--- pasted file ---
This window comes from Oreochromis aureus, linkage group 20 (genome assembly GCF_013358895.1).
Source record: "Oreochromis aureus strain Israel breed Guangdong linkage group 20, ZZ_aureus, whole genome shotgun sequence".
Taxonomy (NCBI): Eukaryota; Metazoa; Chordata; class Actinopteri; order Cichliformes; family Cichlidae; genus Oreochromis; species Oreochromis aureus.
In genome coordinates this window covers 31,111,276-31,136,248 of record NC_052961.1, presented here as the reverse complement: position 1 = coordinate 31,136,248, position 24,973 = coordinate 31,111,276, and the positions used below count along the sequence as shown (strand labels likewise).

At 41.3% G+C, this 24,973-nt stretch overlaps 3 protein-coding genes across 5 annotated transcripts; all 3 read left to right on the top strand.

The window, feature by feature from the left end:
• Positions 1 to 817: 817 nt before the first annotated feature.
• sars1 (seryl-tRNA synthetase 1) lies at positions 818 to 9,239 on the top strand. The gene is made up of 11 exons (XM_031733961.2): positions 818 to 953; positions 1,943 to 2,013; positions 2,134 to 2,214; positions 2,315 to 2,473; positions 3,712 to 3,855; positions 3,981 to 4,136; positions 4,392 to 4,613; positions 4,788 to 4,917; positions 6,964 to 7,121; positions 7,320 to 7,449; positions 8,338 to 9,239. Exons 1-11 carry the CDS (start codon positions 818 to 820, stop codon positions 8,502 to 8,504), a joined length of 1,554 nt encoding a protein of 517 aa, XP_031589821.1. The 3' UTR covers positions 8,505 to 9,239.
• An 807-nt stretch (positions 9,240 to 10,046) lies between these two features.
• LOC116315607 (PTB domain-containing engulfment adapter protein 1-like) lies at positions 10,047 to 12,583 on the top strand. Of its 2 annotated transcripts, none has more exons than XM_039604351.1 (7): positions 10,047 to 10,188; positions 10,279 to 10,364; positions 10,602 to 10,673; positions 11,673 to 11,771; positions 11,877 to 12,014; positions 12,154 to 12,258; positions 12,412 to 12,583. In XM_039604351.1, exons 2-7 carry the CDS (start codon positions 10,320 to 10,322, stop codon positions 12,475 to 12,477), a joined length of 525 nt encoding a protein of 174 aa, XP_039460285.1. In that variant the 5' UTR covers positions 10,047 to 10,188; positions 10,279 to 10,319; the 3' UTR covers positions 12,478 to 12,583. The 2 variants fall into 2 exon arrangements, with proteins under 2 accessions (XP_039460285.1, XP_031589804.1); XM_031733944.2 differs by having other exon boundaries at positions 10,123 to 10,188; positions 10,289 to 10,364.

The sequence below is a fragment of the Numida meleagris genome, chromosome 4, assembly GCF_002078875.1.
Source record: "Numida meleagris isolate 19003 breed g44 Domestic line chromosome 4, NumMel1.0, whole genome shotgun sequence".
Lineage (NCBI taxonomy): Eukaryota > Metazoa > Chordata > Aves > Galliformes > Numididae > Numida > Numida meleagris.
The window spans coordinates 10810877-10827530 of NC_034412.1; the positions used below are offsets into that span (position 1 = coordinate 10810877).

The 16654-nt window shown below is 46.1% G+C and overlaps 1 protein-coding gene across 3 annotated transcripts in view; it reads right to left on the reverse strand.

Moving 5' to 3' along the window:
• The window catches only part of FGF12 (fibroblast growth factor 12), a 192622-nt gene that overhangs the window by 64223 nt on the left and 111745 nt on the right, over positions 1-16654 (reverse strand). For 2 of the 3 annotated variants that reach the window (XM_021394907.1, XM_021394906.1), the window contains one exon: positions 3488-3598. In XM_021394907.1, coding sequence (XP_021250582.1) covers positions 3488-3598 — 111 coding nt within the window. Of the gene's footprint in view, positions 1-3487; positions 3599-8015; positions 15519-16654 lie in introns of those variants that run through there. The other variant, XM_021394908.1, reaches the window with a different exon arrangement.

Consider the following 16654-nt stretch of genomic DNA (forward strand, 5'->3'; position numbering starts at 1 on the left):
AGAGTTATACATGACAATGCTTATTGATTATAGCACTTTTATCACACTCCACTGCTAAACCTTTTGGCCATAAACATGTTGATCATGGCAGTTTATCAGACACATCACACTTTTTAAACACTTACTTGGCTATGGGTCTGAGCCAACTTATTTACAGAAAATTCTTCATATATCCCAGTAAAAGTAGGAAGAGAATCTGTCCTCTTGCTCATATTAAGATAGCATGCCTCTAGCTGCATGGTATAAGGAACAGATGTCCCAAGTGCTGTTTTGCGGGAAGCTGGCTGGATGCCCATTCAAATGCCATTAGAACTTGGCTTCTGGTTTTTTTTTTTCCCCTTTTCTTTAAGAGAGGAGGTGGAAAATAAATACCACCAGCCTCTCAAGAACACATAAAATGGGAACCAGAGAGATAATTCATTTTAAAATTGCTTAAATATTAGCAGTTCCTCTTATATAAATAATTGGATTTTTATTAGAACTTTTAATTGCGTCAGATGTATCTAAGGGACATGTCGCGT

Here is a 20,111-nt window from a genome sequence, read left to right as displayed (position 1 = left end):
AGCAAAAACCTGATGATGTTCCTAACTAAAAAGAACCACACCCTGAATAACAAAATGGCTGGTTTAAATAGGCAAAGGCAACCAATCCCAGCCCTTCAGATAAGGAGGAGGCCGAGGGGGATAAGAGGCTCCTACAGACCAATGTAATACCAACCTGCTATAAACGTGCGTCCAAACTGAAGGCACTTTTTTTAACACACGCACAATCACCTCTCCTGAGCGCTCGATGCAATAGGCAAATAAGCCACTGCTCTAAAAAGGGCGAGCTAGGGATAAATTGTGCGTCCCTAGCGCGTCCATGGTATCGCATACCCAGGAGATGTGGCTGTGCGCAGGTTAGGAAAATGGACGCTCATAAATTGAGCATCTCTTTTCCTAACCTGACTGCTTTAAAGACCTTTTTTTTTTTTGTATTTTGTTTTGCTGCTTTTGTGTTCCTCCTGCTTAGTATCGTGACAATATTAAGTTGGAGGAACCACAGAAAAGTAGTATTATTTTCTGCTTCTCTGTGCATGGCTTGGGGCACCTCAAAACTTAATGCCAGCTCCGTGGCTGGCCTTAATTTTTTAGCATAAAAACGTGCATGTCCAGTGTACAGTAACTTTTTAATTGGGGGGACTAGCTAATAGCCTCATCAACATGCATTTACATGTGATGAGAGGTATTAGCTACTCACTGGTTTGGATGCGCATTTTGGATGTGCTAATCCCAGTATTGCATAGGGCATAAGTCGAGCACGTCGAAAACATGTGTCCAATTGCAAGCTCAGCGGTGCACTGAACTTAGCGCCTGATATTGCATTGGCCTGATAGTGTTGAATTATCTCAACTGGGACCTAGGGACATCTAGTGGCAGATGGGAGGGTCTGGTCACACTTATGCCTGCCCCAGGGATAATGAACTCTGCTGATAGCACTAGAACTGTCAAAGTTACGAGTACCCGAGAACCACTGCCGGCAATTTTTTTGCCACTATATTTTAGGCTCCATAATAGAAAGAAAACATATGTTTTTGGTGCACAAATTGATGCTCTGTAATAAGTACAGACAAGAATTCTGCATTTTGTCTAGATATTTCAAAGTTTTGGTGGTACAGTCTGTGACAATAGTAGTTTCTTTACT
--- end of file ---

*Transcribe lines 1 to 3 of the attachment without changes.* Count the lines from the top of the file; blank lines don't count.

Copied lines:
This window comes from Oreochromis aureus, linkage group 20 (genome assembly GCF_013358895.1).
Source record: "Oreochromis aureus strain Israel breed Guangdong linkage group 20, ZZ_aureus, whole genome shotgun sequence".
Taxonomy (NCBI): Eukaryota; Metazoa; Chordata; class Actinopteri; order Cichliformes; family Cichlidae; genus Oreochromis; species Oreochromis aureus.